“When the wind blows strong in León, the sky changes color. Doors and windows slam shut. Darkness swallows the daylight and dust falls like ashes over the houses, buildings, churches and offices.” This statement from Maynor Salazar describes a common occurrence in Nicaragua: giant dust storms. Heavy winds pick up fine dust that whips through towns and cities. The air can get so thick that it becomes impossible to see. Already one of the poorest countries in the world, Nicaragua’s dust storms have made life difficult for families trying to climb out of poverty. Moreover, these dust storms form through extensive and overbearing farming of brittle soil. Fortunately, there is a solution to Nicaragua’s dust bowl.
Nicaragua continues to be one of the poorest countries in the world. According to the World Bank, around 13% of Nicaragua’s population lives on less than $3 a day. The giant dust storms that ride through the country only exacerbate the problem. Winds can whip dust as fast as 18-30 mph. There is little shelter against Nicaragua’s dust bowl. Many houses in Nicaragua are not airtight, so the dust easily gets in. This also causes numerous problems. Dust storms can create clouds so thick that it makes it hard to see. Traffic slows to a near standstill. People can barely stay outside without masks. In addition, dust particles can carry bacteria which spreads disease and lowers air quality. Nicaragua has experienced increased cases of influenza and pneumonia, as well as skin irritation and contaminated water due to dust storms.
Additionally, incomes halt when a dust storm rages. Many Nicaraguans sell goods in stands outside of their house. Dust storms make it nearly impossible to continue their business, which many rely on to provide for their families. It is clear that these giant dust storms have created numerous problems for poor communities. A solution to Nicaragua’s dust bowl would provide relief for the millions of people living in poverty.
Peanut Farming and the Storms
Nicaragua’s dust storms do not have natural causes. These storms are a result of peanut farms. Peanuts are one of Nicaragua’s main exports, and the industry continues to grow. There are three problems with peanut farming that lead to dust storms.
- The soil in Nicaragua is very dry. Farmers simply cannot afford to have their soil irrigated all year. Only 10% of land used for peanut farming undergoes irrigation all year. This allows the wind to easily carry soil into cities and villages.
- Nicaragua has exploited its soil far beyond what is sustainable. Once farmers harvest the peanuts, they collect the “stubble.” Stubble is the remaining stem and leaves of the plant that root in the ground. In addition, farmers pack up the stubble and sell it as cattle feed. When the harvest is finished, there is nothing but dirt left. Peanut farmers in Nicaragua grind their land for every last resource. This means that the dried soil is not rooted in plants or nutrients. It has all been tilled by farmers.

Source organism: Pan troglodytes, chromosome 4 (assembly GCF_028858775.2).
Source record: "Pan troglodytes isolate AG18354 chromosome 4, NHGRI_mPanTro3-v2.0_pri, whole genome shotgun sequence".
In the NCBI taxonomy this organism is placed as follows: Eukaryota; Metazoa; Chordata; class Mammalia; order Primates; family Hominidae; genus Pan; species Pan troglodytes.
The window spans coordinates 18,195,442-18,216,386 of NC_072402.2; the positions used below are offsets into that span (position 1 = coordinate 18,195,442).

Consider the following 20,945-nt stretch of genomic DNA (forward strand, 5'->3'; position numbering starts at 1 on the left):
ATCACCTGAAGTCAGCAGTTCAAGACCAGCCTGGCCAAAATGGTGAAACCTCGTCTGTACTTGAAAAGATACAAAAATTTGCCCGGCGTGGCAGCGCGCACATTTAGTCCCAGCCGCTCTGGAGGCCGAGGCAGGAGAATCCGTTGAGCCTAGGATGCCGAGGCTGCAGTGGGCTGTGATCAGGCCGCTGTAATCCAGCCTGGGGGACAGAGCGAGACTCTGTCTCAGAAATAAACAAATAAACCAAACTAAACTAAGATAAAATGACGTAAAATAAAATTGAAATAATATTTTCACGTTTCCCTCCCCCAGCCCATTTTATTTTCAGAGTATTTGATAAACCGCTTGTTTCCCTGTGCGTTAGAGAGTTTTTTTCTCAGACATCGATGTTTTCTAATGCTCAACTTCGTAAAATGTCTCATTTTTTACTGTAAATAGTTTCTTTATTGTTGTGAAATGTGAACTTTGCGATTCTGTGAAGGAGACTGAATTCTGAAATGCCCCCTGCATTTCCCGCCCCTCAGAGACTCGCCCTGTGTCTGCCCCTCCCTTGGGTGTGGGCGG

- There are no trees surrounding these farms to serve as “wind-breakers.” Many peanut farmers have cleared all surrounding trees for their land. This means that once the wind picks up the dirt, there are no trees to block the dust from getting out. Trees are effective at preventing large dust storms. Unfortunately, many of these trees have been removed.
Because these dust storms are a result of human intervention, humans can also prevent them. The Nicaraguan government has initiated a program to plant trees around peanut farms to serve as “wind-breakers.” The Nicaraguan government has also offered tax breaks for irrigation systems. Aside from stopping dust storms, this is a step towards sustainable and environmentally friendly farming. Nicaragua has long suffered from bad farming practices, and the consequences show. Additionally, by providing tools like irrigation and wind-breaker trees, Nicaragua can continue to grow its important industries without harming the environment and its people. Promoting renewable farming has proven to be a solution to Nicaragua’s dust bowl.
Already one of the poorest countries in the world, Nicaragua continues to suffer due to its numerous dust storms. These storms have many negative impacts such as halted traffic, slowed businesses and spread diseases. Furthermore, peanut farmers in Nicaragua grind the already dry soil so much that the wind easily carries it away. There are very few trees that surround these farms. As a result, this makes it easy for the dust to get into cities. Fortunately, this means that these dust storms can be stopped. Local authorities are planting trees around farms to serve as wind-breakers. The Nicaraguan government has offered tax breaks for irrigation systems to moisten the dry soil. Farmers are on the path to more sustainable practices. A solution to Nicaragua’s dust bowl has already begun to sprout.
– Evan Weber